What I'm getting from others' posts, comments, and replies are the subtle signals and designs of curricula--from standardized exit exams to jam-packed content courses--the ways in which we have been conditioned to push for louder more than quieter and productive more than reflective. But I'm also seeing from your posts, replies, and comments (for example, see Irwin's and Nicole's) the ease with which these assumptions/practices can be pierced and the subtle ways we can make visible, resist, and redirect our classrooms--if even for a few moments or activities at a time. I think that C2.0, while possibly busy, flashy, and a little complicated at first in pulling together platforms, connections, and lesson plans (i.e., the Trivium!), could provide these quiet and reflective spaces to cultivate habits of mind. (P.S. I get a lot of my language about habits of mind from the Writing Program Association's Framework for Success in Post-Secondary Writing, click HERE but I'm intrigued by the image above, linked to the Boston Day and Evening School. There's a quiet revolution going on... And maybe not so quiet.)

Tuesday, October 1, 2013

In the search of the omnificent Web 2.0 tool

It is very interesting to hear and look up the examples Wynne includes. The dictionary is just made up as a blog with different entries and organized as tabs. That is very clever. Wynne's post resonates with me at this time since I am preparing this week's online assignment for my Hybrid class. I always dread the time when I have to make my students login to several platforms, learning managing systems (LMSs), or web 2.0 tools. It adds to the hassle and confusion and even sometimes jeopardizes the success of an online assignment.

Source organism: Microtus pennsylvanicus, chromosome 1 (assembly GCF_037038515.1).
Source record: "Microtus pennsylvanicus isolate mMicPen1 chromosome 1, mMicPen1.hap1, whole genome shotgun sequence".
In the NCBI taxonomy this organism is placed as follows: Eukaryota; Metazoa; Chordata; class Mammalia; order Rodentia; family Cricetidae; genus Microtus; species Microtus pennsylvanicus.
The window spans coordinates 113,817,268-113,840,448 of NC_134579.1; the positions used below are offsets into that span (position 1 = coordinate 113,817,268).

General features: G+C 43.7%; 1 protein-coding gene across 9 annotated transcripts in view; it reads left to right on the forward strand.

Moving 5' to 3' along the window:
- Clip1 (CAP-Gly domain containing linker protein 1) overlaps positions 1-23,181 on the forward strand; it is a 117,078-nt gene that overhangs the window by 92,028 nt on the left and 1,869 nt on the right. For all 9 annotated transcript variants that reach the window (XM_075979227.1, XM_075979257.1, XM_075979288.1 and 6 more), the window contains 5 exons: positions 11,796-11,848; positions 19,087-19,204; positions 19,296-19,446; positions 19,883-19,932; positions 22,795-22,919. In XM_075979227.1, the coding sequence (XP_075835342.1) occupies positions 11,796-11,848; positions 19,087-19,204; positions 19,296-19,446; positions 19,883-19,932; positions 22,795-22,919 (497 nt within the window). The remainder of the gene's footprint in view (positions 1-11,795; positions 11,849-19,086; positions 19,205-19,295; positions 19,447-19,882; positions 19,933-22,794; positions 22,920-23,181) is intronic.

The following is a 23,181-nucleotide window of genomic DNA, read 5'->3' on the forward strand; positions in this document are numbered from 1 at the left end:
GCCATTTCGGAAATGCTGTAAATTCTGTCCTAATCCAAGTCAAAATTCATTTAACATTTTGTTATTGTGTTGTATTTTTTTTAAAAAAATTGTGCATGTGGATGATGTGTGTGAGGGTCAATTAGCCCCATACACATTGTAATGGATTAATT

I am in the search of the omnificent Web 2.0 tool... but I have not found it... The closest I came to it was Blackboard (Bb) by far but it lacks of the social aspect. Maybe Google+ or Google Sites  is toward that utopia... but still feels too stiff. 

In this assignment  I planned for the students to build a Wiki for terms of the chapters covered in the next exam. I created wikis before in my Statistics courses since Fall 2010 in Bb (which I lost... a sad long story). Last semester I started using Wikispaces in my Spring 2013 connection with Cyndi Casey from CLIP. I selected that wiki platform based on it easiness and social openness. 

This semester, I am trying out Piazza for my Fall 2013 connection and also as an LMS. As replacement for Bb, it allows me to add students from a different class that can be managed in as a separate group. 

I am connecting again with one of Cyndi Casey's groups from the CLIP program. The connection consists in participation of all students registered in Piazza in the Discussion Boards. During the semester, there are going to be 6 Discussion Boards with topics that vary from the usual presentation to discussion of research paper and articles about Statistics in our daily life. The main goal of the connection, is to promote critical thinking through quantitative reasoning. 

If you want to see a demo of my Piazza course, click here.

Using Piazza has been a great experience specially since it supports math language writing. Unfortunately, it is not suitable (at least for my taste) to create wikis. There are creative ways to use it for that purpose which don't convinced me. Specially, to track individual changes to a page. I cannot use Bb again since I want to leave the chance open for using the wikis as an add-on to my connection. These conditions leave me with the only option of using Wikispaces again and drop the possibility of using a great math-language writing feature. 

... I hope I can explore Piazza more to use it for wikis as well...